Sex, sin, and salvation
The debate over the Immaculate Conception
in Victorians and the Virgin Mary
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Conflict over the Immaculate Conception was one part of the debate about theology among Victorian Christians; it was also an aspect of the conversation about the nature of woman. Roman Catholics, who were required to believe in the Immaculate Conception, defined a woman who was unchanging in her sinlessness, while Protestants asserted that sinfulness was integral to each human being. This key moment in Victorian religious history, which has been largely overlooked, shows how English Christians reacted to a religious dogma with no direct scriptural evidence. This controversial topic was the one most likely to encourage broad participation from non-Anglican Protestants. Roman Catholics had a generally positive response, especially after some initial hesitation, but Protestants resoundingly rejected it. Advanced Anglicans were ambivalent: many believed the Virgin Mary to be without sin but were hesitant to declare dogmatic a belief with no scriptural basis. This debate also helps illuminate attitudes of Victorian Christians about the relationship between sexual intercourse, the body, and sin.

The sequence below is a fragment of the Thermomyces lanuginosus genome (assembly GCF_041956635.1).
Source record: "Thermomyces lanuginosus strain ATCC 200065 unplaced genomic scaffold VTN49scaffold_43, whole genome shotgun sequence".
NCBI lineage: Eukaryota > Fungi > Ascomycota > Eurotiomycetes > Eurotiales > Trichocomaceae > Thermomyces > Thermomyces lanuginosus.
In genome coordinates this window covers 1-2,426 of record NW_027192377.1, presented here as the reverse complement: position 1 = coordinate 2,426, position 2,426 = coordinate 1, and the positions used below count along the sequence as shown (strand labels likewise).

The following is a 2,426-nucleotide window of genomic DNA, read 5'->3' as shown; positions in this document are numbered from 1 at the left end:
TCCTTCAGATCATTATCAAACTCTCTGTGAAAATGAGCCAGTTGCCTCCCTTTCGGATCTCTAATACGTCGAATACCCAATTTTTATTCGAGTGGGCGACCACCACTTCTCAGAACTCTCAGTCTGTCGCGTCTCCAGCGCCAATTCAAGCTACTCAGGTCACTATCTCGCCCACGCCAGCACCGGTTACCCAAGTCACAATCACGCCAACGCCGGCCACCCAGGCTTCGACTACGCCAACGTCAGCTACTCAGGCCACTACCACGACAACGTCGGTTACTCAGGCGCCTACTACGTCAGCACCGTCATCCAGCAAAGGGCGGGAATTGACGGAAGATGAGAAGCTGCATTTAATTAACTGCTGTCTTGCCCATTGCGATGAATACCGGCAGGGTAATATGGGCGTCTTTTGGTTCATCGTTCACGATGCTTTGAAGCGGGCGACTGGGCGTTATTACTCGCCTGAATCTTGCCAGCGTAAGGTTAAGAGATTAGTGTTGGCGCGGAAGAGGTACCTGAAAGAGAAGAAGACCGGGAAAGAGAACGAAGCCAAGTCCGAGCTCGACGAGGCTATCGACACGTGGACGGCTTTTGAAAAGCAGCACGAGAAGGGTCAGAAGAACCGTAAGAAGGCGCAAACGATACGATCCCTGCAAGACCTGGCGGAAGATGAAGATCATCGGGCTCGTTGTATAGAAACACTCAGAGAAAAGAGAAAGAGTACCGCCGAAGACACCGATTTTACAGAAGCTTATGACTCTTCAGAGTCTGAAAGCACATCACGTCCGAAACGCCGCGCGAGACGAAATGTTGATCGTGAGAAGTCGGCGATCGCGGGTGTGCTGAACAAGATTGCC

Victorians and the Virgin Mary

Religion and gender in England , 1830–85

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